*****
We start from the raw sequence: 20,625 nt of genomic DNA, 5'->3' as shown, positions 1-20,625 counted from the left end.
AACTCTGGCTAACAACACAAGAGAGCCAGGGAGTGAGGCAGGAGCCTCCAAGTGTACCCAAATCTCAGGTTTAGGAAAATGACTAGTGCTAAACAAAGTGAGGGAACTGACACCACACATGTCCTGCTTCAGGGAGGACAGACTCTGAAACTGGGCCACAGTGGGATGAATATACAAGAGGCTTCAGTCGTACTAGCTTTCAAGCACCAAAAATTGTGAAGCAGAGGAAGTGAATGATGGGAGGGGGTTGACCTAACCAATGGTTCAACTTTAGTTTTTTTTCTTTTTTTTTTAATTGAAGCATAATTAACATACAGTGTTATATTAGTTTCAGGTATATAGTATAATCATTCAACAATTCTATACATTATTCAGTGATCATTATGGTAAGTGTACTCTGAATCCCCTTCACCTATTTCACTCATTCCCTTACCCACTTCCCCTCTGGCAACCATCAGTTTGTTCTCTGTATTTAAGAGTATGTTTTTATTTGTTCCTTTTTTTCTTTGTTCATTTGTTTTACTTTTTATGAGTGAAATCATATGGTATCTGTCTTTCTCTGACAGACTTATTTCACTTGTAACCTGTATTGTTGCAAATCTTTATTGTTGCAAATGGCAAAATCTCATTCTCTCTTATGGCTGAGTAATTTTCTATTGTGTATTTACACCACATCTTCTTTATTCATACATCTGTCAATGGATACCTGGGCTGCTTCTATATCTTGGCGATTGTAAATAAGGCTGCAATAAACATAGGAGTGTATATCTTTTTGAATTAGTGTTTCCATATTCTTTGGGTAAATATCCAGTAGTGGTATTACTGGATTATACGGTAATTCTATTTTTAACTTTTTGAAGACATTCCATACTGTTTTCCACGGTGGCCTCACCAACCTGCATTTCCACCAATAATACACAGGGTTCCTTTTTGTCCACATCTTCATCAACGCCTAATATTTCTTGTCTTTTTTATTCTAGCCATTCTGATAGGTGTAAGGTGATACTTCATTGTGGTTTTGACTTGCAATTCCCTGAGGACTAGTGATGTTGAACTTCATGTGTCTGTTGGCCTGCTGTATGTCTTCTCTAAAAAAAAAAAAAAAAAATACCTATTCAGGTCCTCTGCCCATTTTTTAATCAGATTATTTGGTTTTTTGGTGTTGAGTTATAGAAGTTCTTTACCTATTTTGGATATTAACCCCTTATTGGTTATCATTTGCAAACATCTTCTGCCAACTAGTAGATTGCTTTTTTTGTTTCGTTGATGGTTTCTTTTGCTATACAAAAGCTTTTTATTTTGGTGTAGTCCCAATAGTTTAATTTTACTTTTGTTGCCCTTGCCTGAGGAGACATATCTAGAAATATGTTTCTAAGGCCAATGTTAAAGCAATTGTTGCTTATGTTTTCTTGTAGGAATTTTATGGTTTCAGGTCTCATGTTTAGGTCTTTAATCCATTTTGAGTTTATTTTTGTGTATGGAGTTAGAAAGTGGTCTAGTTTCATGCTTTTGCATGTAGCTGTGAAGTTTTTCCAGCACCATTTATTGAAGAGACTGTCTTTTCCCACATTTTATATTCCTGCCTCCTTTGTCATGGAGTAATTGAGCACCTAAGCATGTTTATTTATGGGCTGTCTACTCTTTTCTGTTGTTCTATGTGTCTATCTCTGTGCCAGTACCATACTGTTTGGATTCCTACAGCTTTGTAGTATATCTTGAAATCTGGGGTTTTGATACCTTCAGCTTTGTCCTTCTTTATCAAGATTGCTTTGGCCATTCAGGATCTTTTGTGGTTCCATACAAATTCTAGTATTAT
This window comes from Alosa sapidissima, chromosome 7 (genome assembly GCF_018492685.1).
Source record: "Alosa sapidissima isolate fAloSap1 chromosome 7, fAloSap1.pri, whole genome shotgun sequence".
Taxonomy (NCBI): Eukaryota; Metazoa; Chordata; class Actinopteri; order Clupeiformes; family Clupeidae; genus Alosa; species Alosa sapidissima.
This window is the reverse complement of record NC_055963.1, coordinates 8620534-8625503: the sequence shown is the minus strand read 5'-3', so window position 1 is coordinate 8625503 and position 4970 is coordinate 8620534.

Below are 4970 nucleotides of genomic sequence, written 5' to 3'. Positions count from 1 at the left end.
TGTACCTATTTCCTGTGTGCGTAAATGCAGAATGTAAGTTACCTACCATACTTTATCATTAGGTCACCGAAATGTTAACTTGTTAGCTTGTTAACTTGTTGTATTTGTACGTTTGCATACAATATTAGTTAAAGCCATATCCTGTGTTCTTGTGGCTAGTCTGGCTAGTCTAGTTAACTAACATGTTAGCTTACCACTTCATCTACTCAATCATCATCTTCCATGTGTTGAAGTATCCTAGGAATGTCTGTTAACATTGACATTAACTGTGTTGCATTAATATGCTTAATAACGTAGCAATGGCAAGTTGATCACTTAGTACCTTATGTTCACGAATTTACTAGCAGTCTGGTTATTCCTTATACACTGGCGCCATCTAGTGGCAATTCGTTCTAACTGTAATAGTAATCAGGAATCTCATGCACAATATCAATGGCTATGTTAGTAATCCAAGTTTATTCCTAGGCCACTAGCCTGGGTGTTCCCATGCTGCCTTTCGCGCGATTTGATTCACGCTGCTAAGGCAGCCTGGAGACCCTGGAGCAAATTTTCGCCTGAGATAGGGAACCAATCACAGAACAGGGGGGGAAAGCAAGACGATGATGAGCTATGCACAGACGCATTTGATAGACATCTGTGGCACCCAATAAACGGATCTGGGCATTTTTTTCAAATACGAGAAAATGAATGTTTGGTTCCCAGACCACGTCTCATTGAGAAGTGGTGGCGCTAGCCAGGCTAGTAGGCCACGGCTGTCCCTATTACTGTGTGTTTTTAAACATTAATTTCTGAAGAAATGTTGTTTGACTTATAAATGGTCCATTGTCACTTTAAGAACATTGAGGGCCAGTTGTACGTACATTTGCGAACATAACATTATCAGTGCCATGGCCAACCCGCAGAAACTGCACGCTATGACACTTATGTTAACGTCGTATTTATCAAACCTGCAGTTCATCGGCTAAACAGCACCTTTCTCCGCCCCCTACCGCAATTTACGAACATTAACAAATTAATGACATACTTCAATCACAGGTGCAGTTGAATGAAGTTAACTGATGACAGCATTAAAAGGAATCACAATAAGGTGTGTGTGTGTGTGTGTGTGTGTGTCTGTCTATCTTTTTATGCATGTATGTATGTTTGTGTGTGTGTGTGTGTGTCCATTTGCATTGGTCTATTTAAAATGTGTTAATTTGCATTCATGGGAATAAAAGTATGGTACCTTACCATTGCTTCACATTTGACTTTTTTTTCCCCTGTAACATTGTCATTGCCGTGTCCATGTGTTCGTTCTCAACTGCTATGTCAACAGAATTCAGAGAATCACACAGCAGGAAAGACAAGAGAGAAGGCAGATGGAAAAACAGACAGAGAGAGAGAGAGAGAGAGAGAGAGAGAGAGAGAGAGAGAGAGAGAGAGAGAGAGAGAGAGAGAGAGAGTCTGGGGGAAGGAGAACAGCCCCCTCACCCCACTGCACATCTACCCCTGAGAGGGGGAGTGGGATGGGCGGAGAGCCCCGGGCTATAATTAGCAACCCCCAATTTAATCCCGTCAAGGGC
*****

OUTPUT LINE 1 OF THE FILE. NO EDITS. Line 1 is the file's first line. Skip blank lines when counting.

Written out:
We start from the raw sequence: 20,625 nt of genomic DNA, 5'->3' as shown, positions 1-20,625 counted from the left end.